Octopuses inhabit diverse regions of the ocean, including coral reefs, pelagic waters, and the ocean floor. They have numerous strategies for defending themselves against predators, including the expulsion of ink, the use of camouflage and deimatic displays, their ability to jet quickly through the water, and their ability to hide. They trail their eight arms behind them as they swim. All octopuses are venomous, but only one group, the blue-ringed octopus, is known to be deadly to humans.

Octopus is eaten in many cultures. They are a common food in Mediterranean and Asian sea areas. The arms and sometimes other body parts are prepared in various ways, often varying by species or geography.  Live octopuses are eaten in several countries around the world, including the US.  Octopus is a typical dish in Galicia, Spain, they prepare it in a variety of ways, however, one of the most common ways to prepare it is what they call “á feira”, in this case, they cook the octopus, cut it and add salt, olive oil and some spicy paprika, in some cases, octopus may be accompanied with some cooked potatoes.  Octopus is a common ingredient in Japanese cuisine, including sushi, takoyaki and akashiyaki.  In Korea, some small species are sometimes eaten alive as a novelty food. A live octopus is usually sliced up and it is eaten while still squirming. Nakji bokkeum is another popular dish in Korea. It’s a type of stir-fried food made with chopped octopus.  Miruhulee boava is a Maldivian delicacy made of octopus tentacles braised in curry leaves, chili, garlic, cloves, onion, pepper, and coconut oil.  In Portugal octopus is eaten Lagareiro style, i.e. roasted with potatoes, herbs, onion, garlic, and olive oil.  Hongzhang is a famous Singapore delicacy. The ingredients include steamed octopus limbs, and a sauce of pork skin, pepper and flour. This chewy dish is common in Singapore and most traditional Chinese restaurants would serve it.  A common scene in the Greek islands is octopuses hanging in the sunlight from a rope, just like laundry from a clothesline. They are often caught by spear fishing close to the shore. The fisherman brings his prey to land and tenderizes the flesh by pounding the carcass against a stone surface. Thus treated, they are hung out to dry, and later will be served grilled, either hot or chilled in a salad. They are considered a superb meze, especially alongside ouzo.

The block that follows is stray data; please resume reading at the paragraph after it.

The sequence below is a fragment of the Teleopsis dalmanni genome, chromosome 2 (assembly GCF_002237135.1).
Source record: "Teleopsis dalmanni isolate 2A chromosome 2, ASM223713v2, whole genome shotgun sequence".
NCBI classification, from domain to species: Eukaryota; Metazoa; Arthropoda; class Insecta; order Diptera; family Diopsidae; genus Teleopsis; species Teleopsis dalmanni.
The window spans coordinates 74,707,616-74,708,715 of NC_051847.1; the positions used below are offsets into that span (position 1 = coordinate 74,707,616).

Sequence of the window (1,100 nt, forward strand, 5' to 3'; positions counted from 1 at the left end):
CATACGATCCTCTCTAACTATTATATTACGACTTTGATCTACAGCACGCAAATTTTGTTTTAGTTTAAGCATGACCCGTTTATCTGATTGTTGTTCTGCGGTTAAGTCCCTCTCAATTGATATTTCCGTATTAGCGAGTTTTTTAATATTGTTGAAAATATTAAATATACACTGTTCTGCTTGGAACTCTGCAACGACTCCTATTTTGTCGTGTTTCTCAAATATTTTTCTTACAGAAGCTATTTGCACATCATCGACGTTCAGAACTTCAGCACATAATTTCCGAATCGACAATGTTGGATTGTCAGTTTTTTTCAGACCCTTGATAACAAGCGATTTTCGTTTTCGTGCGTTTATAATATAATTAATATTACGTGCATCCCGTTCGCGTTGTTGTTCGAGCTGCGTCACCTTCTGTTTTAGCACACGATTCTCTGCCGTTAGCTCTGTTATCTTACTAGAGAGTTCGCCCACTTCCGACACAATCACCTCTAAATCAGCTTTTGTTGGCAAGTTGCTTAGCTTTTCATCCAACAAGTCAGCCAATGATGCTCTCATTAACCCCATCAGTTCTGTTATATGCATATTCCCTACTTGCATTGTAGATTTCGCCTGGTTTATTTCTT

Octopus is eaten regularly in Hawaii, since many popular dishes are Asian in origin. Locally known by their Hawaiian or Japanese names (he’e and tako, respectively), octopus is also a popular fish bait.  Cooked Octopus is a source of vitamin B3, B12, potassium, phosphorus, and selenium.

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